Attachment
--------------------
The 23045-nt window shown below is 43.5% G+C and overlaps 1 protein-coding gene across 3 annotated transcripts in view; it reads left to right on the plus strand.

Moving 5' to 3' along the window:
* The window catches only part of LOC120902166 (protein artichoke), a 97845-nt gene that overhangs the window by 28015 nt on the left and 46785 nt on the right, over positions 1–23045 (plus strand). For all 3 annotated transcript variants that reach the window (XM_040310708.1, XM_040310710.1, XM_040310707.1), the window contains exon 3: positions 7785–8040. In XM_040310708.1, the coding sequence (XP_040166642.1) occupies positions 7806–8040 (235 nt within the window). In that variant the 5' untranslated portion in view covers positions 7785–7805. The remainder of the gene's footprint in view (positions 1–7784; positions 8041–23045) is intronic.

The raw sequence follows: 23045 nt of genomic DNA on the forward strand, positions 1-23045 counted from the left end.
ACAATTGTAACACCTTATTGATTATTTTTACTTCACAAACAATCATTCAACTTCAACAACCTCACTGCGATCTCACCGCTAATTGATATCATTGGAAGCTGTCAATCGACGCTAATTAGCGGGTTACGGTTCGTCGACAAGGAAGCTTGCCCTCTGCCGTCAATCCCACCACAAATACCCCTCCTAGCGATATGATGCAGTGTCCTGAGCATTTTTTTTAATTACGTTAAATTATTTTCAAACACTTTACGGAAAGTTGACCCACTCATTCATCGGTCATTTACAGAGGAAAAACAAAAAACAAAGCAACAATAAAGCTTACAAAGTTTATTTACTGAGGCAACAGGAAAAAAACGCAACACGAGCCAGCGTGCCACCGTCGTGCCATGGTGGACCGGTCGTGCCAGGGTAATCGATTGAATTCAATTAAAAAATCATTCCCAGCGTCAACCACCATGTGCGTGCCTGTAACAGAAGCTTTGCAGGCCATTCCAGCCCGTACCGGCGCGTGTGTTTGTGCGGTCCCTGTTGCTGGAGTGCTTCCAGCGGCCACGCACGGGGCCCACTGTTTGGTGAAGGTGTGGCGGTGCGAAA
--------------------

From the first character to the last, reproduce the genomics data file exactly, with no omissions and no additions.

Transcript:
The 23045-nt window shown below is 43.5% G+C and overlaps 1 protein-coding gene across 3 annotated transcripts in view; it reads left to right on the plus strand.

Moving 5' to 3' along the window:
* The window catches only part of LOC120902166 (protein artichoke), a 97845-nt gene that overhangs the window by 28015 nt on the left and 46785 nt on the right, over positions 1–23045 (plus strand). For all 3 annotated transcript variants that reach the window (XM_040310708.1, XM_040310710.1, XM_040310707.1), the window contains exon 3: positions 7785–8040. In XM_040310708.1, the coding sequence (XP_040166642.1) occupies positions 7806–8040 (235 nt within the window). In that variant the 5' untranslated portion in view covers positions 7785–7805. The remainder of the gene's footprint in view (positions 1–7784; positions 8041–23045) is intronic.

The raw sequence follows: 23045 nt of genomic DNA on the forward strand, positions 1-23045 counted from the left end.
ACAATTGTAACACCTTATTGATTATTTTTACTTCACAAACAATCATTCAACTTCAACAACCTCACTGCGATCTCACCGCTAATTGATATCATTGGAAGCTGTCAATCGACGCTAATTAGCGGGTTACGGTTCGTCGACAAGGAAGCTTGCCCTCTGCCGTCAATCCCACCACAAATACCCCTCCTAGCGATATGATGCAGTGTCCTGAGCATTTTTTTTAATTACGTTAAATTATTTTCAAACACTTTACGGAAAGTTGACCCACTCATTCATCGGTCATTTACAGAGGAAAAACAAAAAACAAAGCAACAATAAAGCTTACAAAGTTTATTTACTGAGGCAACAGGAAAAAAACGCAACACGAGCCAGCGTGCCACCGTCGTGCCATGGTGGACCGGTCGTGCCAGGGTAATCGATTGAATTCAATTAAAAAATCATTCCCAGCGTCAACCACCATGTGCGTGCCTGTAACAGAAGCTTTGCAGGCCATTCCAGCCCGTACCGGCGCGTGTGTTTGTGCGGTCCCTGTTGCTGGAGTGCTTCCAGCGGCCACGCACGGGGCCCACTGTTTGGTGAAGGTGTGGCGGTGCGAAA